Thursday 8 May 2014, 1.00PM to 2.00pm
Speaker(s): Alan Krause, University of York
Abstract: This paper examines a dynamic model of nonlinear income taxation in which the government cannot commit to its future tax policy, and individuals are quasi-hyperbolic discounters who cannot commit to future consumption plans. The government uses its taxation powers to maximize a utilitarian social welfare function that reflects individuals' true (long-run) preferences. Under first-best taxation, quasi-hyperbolic discounting exerts no effect on the level of social welfare attainable. Under second-best taxation, quasi-hyperbolic discounting increases (resp. decreases) the level of social welfare attainable when separating (resp. pooling) taxation is optimal. In stark contrast to previous studies, this result implies that some individuals can actually be better-off in the long run as a result of their short-run impatience.ce.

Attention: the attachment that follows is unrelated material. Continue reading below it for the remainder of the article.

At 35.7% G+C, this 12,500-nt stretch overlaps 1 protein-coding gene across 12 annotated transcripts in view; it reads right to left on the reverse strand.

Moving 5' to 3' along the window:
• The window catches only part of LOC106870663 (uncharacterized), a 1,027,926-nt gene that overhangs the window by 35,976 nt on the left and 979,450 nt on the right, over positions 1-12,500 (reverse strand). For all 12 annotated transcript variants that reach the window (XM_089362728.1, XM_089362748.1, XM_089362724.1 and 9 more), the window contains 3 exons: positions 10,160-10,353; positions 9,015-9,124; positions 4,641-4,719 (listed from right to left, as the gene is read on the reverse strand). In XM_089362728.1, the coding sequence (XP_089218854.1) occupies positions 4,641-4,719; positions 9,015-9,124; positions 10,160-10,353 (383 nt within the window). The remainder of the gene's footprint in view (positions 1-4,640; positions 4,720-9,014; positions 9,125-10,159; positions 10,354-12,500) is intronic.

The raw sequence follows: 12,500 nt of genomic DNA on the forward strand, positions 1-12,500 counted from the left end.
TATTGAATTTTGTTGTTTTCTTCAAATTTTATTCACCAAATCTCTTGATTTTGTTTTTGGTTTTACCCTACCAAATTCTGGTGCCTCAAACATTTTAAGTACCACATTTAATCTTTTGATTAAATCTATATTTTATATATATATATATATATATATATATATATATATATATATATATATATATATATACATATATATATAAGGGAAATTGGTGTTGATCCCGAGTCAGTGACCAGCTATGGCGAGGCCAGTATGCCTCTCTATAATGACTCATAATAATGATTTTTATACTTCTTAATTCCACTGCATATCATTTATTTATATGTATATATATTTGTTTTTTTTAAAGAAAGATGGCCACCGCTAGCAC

Location: Economics Staff Room (EC/202)
Admission: Economics Thursday Workshop. For Staff and Postgraduate students